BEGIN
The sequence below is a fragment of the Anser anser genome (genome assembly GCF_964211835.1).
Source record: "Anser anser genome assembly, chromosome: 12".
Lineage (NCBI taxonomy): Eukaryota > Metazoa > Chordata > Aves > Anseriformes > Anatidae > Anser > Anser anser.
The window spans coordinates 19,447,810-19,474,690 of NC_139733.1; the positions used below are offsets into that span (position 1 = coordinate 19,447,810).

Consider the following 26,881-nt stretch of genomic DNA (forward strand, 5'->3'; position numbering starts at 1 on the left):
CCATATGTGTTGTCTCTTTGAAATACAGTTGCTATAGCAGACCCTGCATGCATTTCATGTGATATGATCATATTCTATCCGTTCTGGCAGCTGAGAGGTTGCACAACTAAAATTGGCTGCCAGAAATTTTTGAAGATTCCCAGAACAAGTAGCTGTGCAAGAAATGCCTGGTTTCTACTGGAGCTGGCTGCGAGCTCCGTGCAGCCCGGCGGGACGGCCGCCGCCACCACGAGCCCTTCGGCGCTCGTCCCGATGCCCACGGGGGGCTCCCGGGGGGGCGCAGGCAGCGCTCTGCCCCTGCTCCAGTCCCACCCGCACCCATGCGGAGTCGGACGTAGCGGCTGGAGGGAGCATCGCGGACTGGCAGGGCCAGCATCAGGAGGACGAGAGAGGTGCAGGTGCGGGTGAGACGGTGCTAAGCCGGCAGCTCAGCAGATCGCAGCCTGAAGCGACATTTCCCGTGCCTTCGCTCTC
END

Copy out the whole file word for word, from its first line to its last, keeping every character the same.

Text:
The sequence below is a fragment of the Anser anser genome (genome assembly GCF_964211835.1).
Source record: "Anser anser genome assembly, chromosome: 12".
Lineage (NCBI taxonomy): Eukaryota > Metazoa > Chordata > Aves > Anseriformes > Anatidae > Anser > Anser anser.
The window spans coordinates 19,447,810-19,474,690 of NC_139733.1; the positions used below are offsets into that span (position 1 = coordinate 19,447,810).

Consider the following 26,881-nt stretch of genomic DNA (forward strand, 5'->3'; position numbering starts at 1 on the left):
CCATATGTGTTGTCTCTTTGAAATACAGTTGCTATAGCAGACCCTGCATGCATTTCATGTGATATGATCATATTCTATCCGTTCTGGCAGCTGAGAGGTTGCACAACTAAAATTGGCTGCCAGAAATTTTTGAAGATTCCCAGAACAAGTAGCTGTGCAAGAAATGCCTGGTTTCTACTGGAGCTGGCTGCGAGCTCCGTGCAGCCCGGCGGGACGGCCGCCGCCACCACGAGCCCTTCGGCGCTCGTCCCGATGCCCACGGGGGGCTCCCGGGGGGGCGCAGGCAGCGCTCTGCCCCTGCTCCAGTCCCACCCGCACCCATGCGGAGTCGGACGTAGCGGCTGGAGGGAGCATCGCGGACTGGCAGGGCCAGCATCAGGAGGACGAGAGAGGTGCAGGTGCGGGTGAGACGGTGCTAAGCCGGCAGCTCAGCAGATCGCAGCCTGAAGCGACATTTCCCGTGCCTTCGCTCTC